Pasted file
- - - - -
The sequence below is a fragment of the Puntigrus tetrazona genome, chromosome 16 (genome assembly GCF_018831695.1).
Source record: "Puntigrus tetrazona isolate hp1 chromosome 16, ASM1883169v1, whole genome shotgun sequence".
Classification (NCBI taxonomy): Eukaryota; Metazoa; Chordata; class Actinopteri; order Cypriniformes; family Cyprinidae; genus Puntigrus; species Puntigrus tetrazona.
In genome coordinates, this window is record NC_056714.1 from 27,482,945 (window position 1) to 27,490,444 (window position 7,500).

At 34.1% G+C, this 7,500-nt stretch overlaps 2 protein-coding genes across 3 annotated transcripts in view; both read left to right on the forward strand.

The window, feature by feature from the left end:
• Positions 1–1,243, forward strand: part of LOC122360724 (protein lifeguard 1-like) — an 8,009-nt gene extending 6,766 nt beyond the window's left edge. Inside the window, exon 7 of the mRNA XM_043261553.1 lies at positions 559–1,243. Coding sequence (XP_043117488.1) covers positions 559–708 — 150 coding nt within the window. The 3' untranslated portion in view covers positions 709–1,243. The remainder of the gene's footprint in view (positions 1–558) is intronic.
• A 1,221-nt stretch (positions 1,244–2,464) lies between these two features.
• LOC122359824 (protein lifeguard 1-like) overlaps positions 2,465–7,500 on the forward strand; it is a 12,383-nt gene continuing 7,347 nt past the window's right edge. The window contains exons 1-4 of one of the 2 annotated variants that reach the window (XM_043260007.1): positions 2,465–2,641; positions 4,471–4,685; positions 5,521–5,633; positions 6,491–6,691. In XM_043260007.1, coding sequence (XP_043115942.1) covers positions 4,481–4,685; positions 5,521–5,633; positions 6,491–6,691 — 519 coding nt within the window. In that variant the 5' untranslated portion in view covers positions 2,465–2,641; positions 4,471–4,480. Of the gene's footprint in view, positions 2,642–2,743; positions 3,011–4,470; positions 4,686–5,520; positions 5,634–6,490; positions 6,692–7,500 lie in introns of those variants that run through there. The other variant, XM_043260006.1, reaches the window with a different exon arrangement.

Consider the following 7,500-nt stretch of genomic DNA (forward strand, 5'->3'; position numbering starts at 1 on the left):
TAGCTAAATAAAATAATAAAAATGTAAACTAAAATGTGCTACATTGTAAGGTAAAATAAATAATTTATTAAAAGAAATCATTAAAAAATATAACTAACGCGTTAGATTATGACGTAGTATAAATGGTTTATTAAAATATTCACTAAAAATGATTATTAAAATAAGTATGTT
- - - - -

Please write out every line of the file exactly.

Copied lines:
The sequence below is a fragment of the Puntigrus tetrazona genome, chromosome 16 (genome assembly GCF_018831695.1).
Source record: "Puntigrus tetrazona isolate hp1 chromosome 16, ASM1883169v1, whole genome shotgun sequence".
Classification (NCBI taxonomy): Eukaryota; Metazoa; Chordata; class Actinopteri; order Cypriniformes; family Cyprinidae; genus Puntigrus; species Puntigrus tetrazona.
In genome coordinates, this window is record NC_056714.1 from 27,482,945 (window position 1) to 27,490,444 (window position 7,500).

At 34.1% G+C, this 7,500-nt stretch overlaps 2 protein-coding genes across 3 annotated transcripts in view; both read left to right on the forward strand.

The window, feature by feature from the left end:
• Positions 1–1,243, forward strand: part of LOC122360724 (protein lifeguard 1-like) — an 8,009-nt gene extending 6,766 nt beyond the window's left edge. Inside the window, exon 7 of the mRNA XM_043261553.1 lies at positions 559–1,243. Coding sequence (XP_043117488.1) covers positions 559–708 — 150 coding nt within the window. The 3' untranslated portion in view covers positions 709–1,243. The remainder of the gene's footprint in view (positions 1–558) is intronic.
• A 1,221-nt stretch (positions 1,244–2,464) lies between these two features.
• LOC122359824 (protein lifeguard 1-like) overlaps positions 2,465–7,500 on the forward strand; it is a 12,383-nt gene continuing 7,347 nt past the window's right edge. The window contains exons 1-4 of one of the 2 annotated variants that reach the window (XM_043260007.1): positions 2,465–2,641; positions 4,471–4,685; positions 5,521–5,633; positions 6,491–6,691. In XM_043260007.1, coding sequence (XP_043115942.1) covers positions 4,481–4,685; positions 5,521–5,633; positions 6,491–6,691 — 519 coding nt within the window. In that variant the 5' untranslated portion in view covers positions 2,465–2,641; positions 4,471–4,480. Of the gene's footprint in view, positions 2,642–2,743; positions 3,011–4,470; positions 4,686–5,520; positions 5,634–6,490; positions 6,692–7,500 lie in introns of those variants that run through there. The other variant, XM_043260006.1, reaches the window with a different exon arrangement.

Consider the following 7,500-nt stretch of genomic DNA (forward strand, 5'->3'; position numbering starts at 1 on the left):
TAGCTAAATAAAATAATAAAAATGTAAACTAAAATGTGCTACATTGTAAGGTAAAATAAATAATTTATTAAAAGAAATCATTAAAAAATATAACTAACGCGTTAGATTATGACGTAGTATAAATGGTTTATTAAAATATTCACTAAAAATGATTATTAAAATAAGTATGTT